When responding to the questions “Who am I?” and “What do I want?” there is a certain level of peripheral noise that one has to reduce to clearly hear the response. These are the blaring sounds of responsibility that demand your focus: work, family, friends, society. They often dominate your attention such that your own voice becomes muffled. Thus in order to reconnect with ourselves, one must increase the priority you give to yourself in your life.
Self care is a lifestyle choice that substantiates you as a priority that is as important as those other life responsibilities.
Self care means carving out at least a few hours a week in which you allow yourself to reconnect with your genuine self, begin to listen to where your thoughts go, and how your respond to the questions “Who am I?” and “What do I want?”. It focuses on personal time and inner reflection and is accomplished in different ways:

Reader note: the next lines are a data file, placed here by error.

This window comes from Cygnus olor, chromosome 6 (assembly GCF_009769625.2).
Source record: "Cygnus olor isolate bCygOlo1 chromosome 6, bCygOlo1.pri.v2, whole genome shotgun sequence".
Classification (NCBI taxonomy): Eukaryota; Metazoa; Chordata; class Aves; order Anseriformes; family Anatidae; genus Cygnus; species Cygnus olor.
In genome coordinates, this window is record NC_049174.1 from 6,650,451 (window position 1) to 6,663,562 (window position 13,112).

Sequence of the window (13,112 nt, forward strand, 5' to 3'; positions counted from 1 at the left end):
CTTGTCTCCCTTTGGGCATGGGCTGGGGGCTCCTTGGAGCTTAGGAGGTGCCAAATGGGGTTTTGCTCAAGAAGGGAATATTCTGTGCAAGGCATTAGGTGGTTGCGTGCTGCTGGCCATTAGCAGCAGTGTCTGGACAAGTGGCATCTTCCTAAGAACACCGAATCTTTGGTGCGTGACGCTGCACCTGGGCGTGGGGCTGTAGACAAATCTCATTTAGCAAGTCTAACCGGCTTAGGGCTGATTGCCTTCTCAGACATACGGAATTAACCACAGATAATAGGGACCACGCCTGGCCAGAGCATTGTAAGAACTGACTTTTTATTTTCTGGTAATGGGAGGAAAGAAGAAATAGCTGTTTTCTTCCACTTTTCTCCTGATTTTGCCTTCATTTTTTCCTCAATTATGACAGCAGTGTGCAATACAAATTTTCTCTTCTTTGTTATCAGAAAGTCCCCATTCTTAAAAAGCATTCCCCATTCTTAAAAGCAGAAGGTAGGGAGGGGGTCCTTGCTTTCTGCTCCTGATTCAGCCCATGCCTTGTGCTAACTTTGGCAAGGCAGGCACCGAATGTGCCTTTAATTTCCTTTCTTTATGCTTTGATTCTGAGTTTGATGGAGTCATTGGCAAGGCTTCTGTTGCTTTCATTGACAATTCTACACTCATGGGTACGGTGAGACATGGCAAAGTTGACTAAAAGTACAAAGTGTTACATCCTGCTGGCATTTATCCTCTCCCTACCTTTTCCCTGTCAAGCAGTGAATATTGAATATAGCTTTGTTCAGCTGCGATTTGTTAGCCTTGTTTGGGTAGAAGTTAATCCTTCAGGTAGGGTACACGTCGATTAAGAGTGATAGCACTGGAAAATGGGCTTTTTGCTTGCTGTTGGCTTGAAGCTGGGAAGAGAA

- Attending to your physical self by attending to health needs, eating well, exercising, engaging in beauty rituals
- Attending to your mental health by meditating, investing in therapy, taking a prescheduled vacation, taking a lunch break instead of working through it.
- Attending to your mind by reading a book, learning something new
Many people understand the concepts surrounding self-care, but struggle with identifying what stops them from engaging in this lifestyle choice, and undervalue the consequences of what happens when you do not. Carving out time solely for ourselves becomes a luxury and not a necessity.
One must explore what prevents you from prioritizing self care. Often people note time and money prevent self care; however, this may be an acceptable way to practice avoidance of truly connecting with yourself. When something is important enough you make time for it and you allocate financial resources to make it happen. The most salient question we can ask ourselves is why is self care or creating time to reconnect with ourself not a priority?
Adaobi Anyeji, Phd
The Blue Clinic
Specializing in the treatment of sadness, depression, worrying, anxiety
Los Angeles based Private Psychology Practice
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